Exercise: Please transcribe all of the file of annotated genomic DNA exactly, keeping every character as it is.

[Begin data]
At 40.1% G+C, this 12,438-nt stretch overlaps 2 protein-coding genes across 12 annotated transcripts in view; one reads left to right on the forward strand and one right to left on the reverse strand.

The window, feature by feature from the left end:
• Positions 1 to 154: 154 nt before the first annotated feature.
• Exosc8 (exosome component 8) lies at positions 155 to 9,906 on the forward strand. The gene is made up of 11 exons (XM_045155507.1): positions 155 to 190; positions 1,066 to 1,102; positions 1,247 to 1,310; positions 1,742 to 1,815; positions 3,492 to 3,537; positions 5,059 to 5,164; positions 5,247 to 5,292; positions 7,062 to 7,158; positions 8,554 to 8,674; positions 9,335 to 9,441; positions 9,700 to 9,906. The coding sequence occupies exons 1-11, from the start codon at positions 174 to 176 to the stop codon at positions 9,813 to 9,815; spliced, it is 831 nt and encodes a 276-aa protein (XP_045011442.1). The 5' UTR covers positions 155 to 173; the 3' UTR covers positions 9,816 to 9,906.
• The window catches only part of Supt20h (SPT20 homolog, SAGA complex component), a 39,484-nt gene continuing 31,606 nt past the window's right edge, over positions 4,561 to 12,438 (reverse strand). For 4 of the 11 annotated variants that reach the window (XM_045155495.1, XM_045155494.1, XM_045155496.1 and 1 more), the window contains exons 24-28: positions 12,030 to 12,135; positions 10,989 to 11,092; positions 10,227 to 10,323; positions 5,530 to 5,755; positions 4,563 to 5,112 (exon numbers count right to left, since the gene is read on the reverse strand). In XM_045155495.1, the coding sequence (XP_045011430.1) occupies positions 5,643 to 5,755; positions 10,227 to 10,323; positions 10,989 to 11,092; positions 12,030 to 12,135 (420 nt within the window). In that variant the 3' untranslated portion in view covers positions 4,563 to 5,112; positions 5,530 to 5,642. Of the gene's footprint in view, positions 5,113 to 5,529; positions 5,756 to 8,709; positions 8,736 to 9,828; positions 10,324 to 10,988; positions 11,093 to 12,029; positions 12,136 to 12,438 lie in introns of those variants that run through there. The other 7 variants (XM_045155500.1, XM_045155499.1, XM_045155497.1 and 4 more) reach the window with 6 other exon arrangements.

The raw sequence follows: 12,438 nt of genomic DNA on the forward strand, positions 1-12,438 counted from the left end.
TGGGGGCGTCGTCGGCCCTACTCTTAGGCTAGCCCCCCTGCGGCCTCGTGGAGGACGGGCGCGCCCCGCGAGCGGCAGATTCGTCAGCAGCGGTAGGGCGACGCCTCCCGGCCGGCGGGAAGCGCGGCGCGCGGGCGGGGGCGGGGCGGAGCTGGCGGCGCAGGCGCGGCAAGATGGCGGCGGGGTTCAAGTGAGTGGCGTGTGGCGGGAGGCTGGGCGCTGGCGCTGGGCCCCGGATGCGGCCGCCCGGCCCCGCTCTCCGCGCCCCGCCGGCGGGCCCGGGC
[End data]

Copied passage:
At 40.1% G+C, this 12,438-nt stretch overlaps 2 protein-coding genes across 12 annotated transcripts in view; one reads left to right on the forward strand and one right to left on the reverse strand.

The window, feature by feature from the left end:
• Positions 1 to 154: 154 nt before the first annotated feature.
• Exosc8 (exosome component 8) lies at positions 155 to 9,906 on the forward strand. The gene is made up of 11 exons (XM_045155507.1): positions 155 to 190; positions 1,066 to 1,102; positions 1,247 to 1,310; positions 1,742 to 1,815; positions 3,492 to 3,537; positions 5,059 to 5,164; positions 5,247 to 5,292; positions 7,062 to 7,158; positions 8,554 to 8,674; positions 9,335 to 9,441; positions 9,700 to 9,906. The coding sequence occupies exons 1-11, from the start codon at positions 174 to 176 to the stop codon at positions 9,813 to 9,815; spliced, it is 831 nt and encodes a 276-aa protein (XP_045011442.1). The 5' UTR covers positions 155 to 173; the 3' UTR covers positions 9,816 to 9,906.
• The window catches only part of Supt20h (SPT20 homolog, SAGA complex component), a 39,484-nt gene continuing 31,606 nt past the window's right edge, over positions 4,561 to 12,438 (reverse strand). For 4 of the 11 annotated variants that reach the window (XM_045155495.1, XM_045155494.1, XM_045155496.1 and 1 more), the window contains exons 24-28: positions 12,030 to 12,135; positions 10,989 to 11,092; positions 10,227 to 10,323; positions 5,530 to 5,755; positions 4,563 to 5,112 (exon numbers count right to left, since the gene is read on the reverse strand). In XM_045155495.1, the coding sequence (XP_045011430.1) occupies positions 5,643 to 5,755; positions 10,227 to 10,323; positions 10,989 to 11,092; positions 12,030 to 12,135 (420 nt within the window). In that variant the 3' untranslated portion in view covers positions 4,563 to 5,112; positions 5,530 to 5,642. Of the gene's footprint in view, positions 5,113 to 5,529; positions 5,756 to 8,709; positions 8,736 to 9,828; positions 10,324 to 10,988; positions 11,093 to 12,029; positions 12,136 to 12,438 lie in introns of those variants that run through there. The other 7 variants (XM_045155500.1, XM_045155499.1, XM_045155497.1 and 4 more) reach the window with 6 other exon arrangements.

The raw sequence follows: 12,438 nt of genomic DNA on the forward strand, positions 1-12,438 counted from the left end.
TGGGGGCGTCGTCGGCCCTACTCTTAGGCTAGCCCCCCTGCGGCCTCGTGGAGGACGGGCGCGCCCCGCGAGCGGCAGATTCGTCAGCAGCGGTAGGGCGACGCCTCCCGGCCGGCGGGAAGCGCGGCGCGCGGGCGGGGGCGGGGCGGAGCTGGCGGCGCAGGCGCGGCAAGATGGCGGCGGGGTTCAAGTGAGTGGCGTGTGGCGGGAGGCTGGGCGCTGGCGCTGGGCCCCGGATGCGGCCGCCCGGCCCCGCTCTCCGCGCCCCGCCGGCGGGCCCGGGC